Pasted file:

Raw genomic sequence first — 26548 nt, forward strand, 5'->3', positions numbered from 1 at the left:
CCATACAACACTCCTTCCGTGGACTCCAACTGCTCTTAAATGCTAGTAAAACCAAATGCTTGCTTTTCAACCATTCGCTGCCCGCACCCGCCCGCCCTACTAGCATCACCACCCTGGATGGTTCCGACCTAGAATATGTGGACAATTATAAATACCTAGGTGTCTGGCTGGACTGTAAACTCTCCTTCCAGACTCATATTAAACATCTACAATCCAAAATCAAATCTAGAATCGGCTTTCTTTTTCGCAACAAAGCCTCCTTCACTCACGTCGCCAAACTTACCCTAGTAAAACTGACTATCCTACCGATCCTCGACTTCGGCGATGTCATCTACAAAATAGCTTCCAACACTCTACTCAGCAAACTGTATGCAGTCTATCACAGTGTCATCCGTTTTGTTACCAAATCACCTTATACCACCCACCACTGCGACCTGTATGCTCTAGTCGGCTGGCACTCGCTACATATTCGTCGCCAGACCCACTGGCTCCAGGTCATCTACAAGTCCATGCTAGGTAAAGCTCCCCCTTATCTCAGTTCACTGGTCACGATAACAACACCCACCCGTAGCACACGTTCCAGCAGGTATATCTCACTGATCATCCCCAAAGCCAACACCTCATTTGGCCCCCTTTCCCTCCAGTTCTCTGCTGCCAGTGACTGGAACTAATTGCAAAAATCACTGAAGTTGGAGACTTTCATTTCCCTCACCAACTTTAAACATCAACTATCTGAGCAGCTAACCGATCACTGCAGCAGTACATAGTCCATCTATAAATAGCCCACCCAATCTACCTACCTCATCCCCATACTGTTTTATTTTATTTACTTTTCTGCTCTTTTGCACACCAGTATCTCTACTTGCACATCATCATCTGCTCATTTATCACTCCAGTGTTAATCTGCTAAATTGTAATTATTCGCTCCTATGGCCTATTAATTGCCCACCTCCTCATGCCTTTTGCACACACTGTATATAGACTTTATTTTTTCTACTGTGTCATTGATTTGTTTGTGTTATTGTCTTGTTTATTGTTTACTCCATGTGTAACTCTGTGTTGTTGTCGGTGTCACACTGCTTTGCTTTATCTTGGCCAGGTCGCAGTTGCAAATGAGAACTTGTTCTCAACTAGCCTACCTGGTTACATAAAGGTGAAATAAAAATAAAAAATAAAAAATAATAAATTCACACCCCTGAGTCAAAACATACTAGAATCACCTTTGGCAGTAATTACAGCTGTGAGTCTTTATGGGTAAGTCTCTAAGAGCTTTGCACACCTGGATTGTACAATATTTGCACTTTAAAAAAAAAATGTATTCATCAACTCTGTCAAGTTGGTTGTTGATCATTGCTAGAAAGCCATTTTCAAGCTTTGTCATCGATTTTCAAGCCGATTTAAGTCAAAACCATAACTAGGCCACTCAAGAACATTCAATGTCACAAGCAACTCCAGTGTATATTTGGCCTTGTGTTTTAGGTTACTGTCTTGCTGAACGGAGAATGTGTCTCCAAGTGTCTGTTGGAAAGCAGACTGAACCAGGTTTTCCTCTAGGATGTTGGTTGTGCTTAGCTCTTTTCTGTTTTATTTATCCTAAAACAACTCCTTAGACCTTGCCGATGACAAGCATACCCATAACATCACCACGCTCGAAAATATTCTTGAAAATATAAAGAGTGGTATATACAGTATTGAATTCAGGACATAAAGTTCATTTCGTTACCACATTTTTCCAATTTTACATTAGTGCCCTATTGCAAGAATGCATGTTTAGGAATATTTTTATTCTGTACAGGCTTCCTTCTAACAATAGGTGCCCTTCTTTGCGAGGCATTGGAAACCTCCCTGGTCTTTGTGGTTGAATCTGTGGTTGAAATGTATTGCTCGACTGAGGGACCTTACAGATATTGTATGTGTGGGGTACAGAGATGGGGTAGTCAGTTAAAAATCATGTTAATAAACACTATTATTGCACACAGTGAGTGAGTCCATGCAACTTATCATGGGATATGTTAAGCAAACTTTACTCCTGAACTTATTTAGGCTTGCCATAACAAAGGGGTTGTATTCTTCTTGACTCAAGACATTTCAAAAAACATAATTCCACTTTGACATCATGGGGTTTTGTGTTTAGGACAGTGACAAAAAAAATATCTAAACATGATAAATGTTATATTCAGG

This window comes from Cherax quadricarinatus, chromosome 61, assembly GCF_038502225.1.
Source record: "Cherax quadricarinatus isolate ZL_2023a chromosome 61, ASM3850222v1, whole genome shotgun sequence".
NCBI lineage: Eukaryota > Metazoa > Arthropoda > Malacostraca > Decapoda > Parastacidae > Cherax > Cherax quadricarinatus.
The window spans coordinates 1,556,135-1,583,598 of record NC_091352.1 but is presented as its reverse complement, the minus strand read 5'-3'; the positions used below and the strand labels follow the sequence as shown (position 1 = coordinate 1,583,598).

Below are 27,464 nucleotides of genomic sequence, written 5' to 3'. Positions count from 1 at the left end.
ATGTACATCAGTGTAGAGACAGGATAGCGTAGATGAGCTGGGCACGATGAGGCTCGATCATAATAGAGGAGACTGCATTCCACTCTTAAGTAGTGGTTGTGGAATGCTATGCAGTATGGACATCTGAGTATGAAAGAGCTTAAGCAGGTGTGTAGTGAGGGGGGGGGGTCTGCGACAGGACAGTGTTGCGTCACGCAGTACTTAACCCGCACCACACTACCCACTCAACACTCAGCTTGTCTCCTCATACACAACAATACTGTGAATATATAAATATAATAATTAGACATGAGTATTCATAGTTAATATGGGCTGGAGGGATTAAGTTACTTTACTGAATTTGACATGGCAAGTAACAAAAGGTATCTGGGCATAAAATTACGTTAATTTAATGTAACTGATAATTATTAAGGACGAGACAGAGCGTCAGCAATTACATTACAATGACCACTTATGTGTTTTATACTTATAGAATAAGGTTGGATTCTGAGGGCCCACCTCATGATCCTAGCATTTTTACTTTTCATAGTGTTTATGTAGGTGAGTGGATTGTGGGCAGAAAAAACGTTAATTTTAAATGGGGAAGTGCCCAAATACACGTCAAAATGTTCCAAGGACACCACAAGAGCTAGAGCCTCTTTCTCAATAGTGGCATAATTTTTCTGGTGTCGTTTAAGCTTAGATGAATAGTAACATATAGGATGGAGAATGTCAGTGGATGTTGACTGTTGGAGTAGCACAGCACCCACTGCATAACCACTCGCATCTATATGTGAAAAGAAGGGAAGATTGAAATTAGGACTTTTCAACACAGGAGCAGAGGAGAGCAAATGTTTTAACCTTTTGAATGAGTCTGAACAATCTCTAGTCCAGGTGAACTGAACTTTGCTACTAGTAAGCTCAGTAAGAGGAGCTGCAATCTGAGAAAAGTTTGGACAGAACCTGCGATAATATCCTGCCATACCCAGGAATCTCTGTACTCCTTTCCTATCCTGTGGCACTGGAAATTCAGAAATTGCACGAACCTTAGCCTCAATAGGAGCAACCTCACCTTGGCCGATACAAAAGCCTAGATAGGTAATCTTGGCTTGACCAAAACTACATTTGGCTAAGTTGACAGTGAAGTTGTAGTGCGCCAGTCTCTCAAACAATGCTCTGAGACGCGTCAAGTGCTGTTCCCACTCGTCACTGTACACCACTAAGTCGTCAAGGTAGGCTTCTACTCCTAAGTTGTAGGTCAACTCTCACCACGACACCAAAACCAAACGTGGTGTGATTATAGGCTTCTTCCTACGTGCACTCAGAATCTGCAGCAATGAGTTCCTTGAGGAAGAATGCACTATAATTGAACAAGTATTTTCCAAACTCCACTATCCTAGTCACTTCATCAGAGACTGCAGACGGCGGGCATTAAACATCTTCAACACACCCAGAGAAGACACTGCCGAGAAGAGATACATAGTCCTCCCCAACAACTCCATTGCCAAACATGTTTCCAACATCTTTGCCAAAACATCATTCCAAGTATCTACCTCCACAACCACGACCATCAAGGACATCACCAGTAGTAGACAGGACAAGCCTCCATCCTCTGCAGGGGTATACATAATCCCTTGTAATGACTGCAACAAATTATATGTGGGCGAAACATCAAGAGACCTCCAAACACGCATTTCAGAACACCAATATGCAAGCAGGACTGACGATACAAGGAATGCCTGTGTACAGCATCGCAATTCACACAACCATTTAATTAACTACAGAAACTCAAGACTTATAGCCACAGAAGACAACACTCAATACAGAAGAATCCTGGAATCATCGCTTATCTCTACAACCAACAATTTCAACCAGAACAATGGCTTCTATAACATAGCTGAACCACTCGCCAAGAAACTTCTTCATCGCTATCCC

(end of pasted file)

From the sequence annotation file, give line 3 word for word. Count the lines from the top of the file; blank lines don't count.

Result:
This window comes from Cherax quadricarinatus, chromosome 61, assembly GCF_038502225.1.